Now showing 1 - 4 of 4
  • Publication
    Demographics of cattle positive for Mycobacterium avium subspecies paratuberculosis by faecal culture, from submissions to the Cork Regional Veterinary Laboratory
    (Springer (Biomed Central Ltd.), 2009) ; ; ;
    The demography of bovine infections caused by Mycobacterium avium subspecies paratuberculosis (MAP) in Ireland is poorly defined. The objective of this study was to describe the demographics of cattle positive to MAP on faecal culture, based on submissions to the Cork Regional Veterinary Laboratory (Cork RVL) from 1994 to 2006. The study focused on all available faecal samples from adult cattle with non-responsive chronic diarrhoea that were submitted by private veterinary practitioners to Cork RVL for MAP culture. For each MAP-positive by faecal culture animal, data were collated from Cork RVL and Cattle Movement Monitoring Scheme (CMMS) records. Johne's disease (JD) was confirmed in 110 animals from 86 herds by the Cork RVL between 1994 and 2006, with a rate of positive cases between 15% and 18% over last four years of the study. Two breeds (Holstein/Friesian or Limousin) made up 78% of submissions. Movements were assessed for the 57 study animals with available movement information, 90% died within one year of the test and 26% tested positive in the herd they were born into. The study provides preliminary information about movement trends and demographics of animals with MAP positive submissions. Although the study area is restricted, it includes the most intensive (and economically-important) dairy region in Ireland. The demographics of JD infection from the study area are in agreement with international reports. Further work is required to determine demographic trends, incidence and prevalence of JD throughout Ireland. It is hoped this work may contribute to the development of a surveillance strategy for MAP by regional veterinary laboratories.
      461Scopus© Citations 7
  • Publication
    The effect of growth rate on reproductive outcomes in replacement dairy heifers in seasonally calving, pasture-based systems
    The effect of average daily gain (ADG) on reproductive outcomes in replacement dairy heifers was investigated. All heifers were managed in the typical Irish spring calving, pasture-based system, where the herd calves in 1 block between January and April and the majority of the diet comprises grazed grass. Heifer calves (n = 399) from 7 herds were weighed at birth and at the beginning of the breeding season, and ADG was calculated. Service dates and pregnancy diagnosis results were recorded, and conception dates were calculated. Days open (DO) was defined as the number of days between the beginning of the breeding season and conception. Genetic data were retrieved from the Irish Cattle Breeding Federation database. A Cox proportional hazard model was constructed to identify variables with a significant effect on DO. An accelerated failure time model was used to predict survival curves and median survival times for different combinations of the significant variables. The ADG ranged from 0.41 to 0.91 kg/d, with a median of 0.70 kg/d. Frailty effect of farm within year, maintenance subindex of the economic breeding index, and ADG had a significant effect on DO. Derived from the final accelerated failure time model, the predicted median DO for a heifer with an ADG of 0.40, 0.70, or 0.90 kg/d aged 443 d at the beginning of the breeding season and with a maintenance subindex in the second tercile were 27, 16, and 11 d, respectively.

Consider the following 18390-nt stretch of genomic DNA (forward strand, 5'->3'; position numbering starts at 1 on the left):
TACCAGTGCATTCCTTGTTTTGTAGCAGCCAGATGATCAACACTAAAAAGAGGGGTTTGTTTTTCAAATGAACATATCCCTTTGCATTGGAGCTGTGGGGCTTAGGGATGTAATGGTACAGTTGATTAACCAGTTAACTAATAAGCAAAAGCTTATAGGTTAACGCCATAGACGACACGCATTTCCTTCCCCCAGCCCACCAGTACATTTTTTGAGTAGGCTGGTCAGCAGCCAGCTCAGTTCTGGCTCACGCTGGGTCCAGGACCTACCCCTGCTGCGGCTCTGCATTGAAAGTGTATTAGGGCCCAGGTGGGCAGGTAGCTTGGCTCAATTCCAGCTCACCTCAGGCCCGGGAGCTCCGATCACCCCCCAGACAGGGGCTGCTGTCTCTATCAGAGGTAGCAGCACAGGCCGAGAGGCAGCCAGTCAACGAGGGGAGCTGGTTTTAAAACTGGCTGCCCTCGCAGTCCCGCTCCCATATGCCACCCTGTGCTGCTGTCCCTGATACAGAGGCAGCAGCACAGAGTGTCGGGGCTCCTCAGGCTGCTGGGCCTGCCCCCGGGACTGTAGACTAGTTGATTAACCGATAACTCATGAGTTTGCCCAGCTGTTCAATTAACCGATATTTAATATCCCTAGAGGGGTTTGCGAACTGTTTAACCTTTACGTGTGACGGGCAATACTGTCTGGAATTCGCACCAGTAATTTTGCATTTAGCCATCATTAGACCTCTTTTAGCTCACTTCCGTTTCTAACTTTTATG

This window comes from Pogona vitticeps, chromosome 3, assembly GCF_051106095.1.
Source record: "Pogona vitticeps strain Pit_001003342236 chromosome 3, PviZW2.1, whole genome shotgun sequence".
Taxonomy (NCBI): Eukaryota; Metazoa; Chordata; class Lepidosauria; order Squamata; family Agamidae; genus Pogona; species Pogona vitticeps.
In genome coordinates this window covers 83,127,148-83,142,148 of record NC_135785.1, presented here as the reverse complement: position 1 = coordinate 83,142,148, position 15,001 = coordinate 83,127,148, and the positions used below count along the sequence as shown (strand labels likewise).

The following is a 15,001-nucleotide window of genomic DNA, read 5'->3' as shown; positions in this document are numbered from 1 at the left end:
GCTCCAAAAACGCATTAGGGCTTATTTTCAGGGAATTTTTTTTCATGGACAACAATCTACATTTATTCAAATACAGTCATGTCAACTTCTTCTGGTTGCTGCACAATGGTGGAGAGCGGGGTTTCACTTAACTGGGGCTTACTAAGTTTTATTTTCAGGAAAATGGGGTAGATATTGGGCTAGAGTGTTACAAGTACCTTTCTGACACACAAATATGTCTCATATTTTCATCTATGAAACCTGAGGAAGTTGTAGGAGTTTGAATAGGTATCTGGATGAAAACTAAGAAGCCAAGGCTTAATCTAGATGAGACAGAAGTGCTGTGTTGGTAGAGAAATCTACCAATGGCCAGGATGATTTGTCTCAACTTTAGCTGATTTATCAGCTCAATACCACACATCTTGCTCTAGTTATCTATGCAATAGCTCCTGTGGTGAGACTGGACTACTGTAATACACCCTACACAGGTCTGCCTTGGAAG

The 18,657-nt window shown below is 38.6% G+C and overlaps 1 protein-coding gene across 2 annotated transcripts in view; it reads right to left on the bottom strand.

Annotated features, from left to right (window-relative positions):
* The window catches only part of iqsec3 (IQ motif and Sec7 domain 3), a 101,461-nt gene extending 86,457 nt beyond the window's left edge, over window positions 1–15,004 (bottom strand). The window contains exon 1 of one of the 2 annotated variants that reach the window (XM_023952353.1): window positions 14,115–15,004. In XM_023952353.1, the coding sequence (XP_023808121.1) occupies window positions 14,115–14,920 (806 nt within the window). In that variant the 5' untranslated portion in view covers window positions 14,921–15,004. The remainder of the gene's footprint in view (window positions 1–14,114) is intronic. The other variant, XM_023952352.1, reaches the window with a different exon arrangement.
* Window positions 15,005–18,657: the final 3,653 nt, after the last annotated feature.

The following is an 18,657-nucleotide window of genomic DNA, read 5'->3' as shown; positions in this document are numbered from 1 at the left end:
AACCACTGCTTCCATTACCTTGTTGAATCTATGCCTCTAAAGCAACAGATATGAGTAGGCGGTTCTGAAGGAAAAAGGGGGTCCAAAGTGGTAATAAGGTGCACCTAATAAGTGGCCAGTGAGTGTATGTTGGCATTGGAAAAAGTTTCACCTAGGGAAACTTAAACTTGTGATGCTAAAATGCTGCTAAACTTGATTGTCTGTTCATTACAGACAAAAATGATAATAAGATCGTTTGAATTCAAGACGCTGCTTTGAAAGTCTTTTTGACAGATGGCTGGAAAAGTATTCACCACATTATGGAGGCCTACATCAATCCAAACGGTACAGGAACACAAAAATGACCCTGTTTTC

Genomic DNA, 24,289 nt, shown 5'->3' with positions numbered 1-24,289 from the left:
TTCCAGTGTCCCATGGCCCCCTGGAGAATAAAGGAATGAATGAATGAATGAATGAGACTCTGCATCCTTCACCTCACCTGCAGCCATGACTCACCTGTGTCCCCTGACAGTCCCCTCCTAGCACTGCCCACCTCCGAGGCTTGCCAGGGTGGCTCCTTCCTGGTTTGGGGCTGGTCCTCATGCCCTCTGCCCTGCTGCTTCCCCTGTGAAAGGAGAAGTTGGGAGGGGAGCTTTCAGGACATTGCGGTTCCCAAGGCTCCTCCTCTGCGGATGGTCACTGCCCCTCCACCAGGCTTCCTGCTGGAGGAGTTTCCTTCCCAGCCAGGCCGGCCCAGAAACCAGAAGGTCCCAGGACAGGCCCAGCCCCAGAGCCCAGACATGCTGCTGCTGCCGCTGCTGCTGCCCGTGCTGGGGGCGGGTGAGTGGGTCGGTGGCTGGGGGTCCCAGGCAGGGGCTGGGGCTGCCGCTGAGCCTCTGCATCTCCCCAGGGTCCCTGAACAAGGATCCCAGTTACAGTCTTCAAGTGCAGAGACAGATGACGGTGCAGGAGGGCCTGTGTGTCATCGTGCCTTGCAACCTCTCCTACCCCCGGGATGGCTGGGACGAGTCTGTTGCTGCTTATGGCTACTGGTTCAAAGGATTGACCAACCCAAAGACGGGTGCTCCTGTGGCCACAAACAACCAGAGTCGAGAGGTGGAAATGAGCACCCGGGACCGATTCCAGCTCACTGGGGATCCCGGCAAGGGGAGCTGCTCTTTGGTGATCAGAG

399Scopus© Citations 10
  • Publication
    Significant milestone for the Irish Veterinary Journal
    The Irish Veterinary Journal finds itself on an upward trajectory and we are delighted to announce that major progress has been made since the re-launch of the Irish Veterinary Journal as an open access journal within BioMed Central in March 2011.
      275
  • Publication
    Calf health from birth to weaning. I. General aspects of disease prevention
    (Springer (Biomed Central Ltd.), 2011) ; ; ;
    Calfhood diseases have a major impact on the economic viability of cattle operations. This is the first in a three part review series on calf health from birth to weaning, focusing on preventive measures. The review considers both pre- and periparturient management factors influencing calf health, colostrum management in beef and dairy calves and further nutrition and weaning in dairy calves.
      554Scopus© Citations 102